Once that's done, either put the meat directly in the slow cooker or, if you're using your pot in the oven, put the meat aside. 

3. Cook the mirepoix. 

This is where you start building flavor. Put the veg you've chopped into the pot the meat was browned in. Add a little more oil if you need to, but not much. Cook at medium heat until the onion starts to go transparent. 

4. Add tomato paste.

The amount is up to you. If you like tomato - use a little can. If you want to go classic, use a couple of tablespoons. 

Whatever amount you use, this is where you add the tomato paste to the veggies, turn up the heat and brown it. 

You want to see the color of the tomato get darker, you WANT it to start sticking to the pot - just be careful not to burn it. This step is meant to cook the sugars in the tomato, marry it to the bits of meat you've left in the pot, and make the veggies absorb and add to the whole thing.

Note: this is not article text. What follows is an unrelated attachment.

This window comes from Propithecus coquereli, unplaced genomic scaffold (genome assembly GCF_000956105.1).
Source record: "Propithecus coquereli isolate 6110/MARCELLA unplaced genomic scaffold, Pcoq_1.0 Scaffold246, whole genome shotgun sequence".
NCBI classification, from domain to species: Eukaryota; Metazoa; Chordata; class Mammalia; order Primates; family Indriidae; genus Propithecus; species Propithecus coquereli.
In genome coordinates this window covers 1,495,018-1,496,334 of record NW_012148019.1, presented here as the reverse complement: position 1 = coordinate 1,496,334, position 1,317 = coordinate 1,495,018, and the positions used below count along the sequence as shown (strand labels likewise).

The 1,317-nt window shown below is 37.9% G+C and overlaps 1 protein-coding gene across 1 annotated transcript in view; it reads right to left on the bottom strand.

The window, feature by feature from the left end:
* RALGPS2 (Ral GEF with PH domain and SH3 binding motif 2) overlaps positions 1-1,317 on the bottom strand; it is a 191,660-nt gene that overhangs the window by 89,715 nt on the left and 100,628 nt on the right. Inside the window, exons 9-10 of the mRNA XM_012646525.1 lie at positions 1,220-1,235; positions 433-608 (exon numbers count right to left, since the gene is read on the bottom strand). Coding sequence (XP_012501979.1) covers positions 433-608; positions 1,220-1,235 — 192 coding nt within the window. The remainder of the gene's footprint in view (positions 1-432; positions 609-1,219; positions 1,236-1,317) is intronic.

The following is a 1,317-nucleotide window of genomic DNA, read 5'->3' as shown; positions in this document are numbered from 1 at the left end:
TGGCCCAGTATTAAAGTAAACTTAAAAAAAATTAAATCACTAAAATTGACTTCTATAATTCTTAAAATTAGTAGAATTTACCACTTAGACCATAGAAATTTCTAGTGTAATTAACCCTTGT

This is the most important step in the whole process. It's where all of your flavor starts.

5. Deglaze the pan.

I use a bottle of red wine for this, and NOT the expensive stuff. It's a myth that you should only cook with wine you're willing to drink. Cook's Illustrated tested this a year or so ago and concluded that cheap or expensive, it all tastes good when the cooking's done. A cheap and cheerful red will do nicely. Save the good stuff for drinking with dinner. 

Some people use stock for this (I use chicken stock), some use half wine, half stock.... I just toss in a whole bottle of wine. It tastes better and who wants to be stuck with half a bottle of Two Buck Chuck?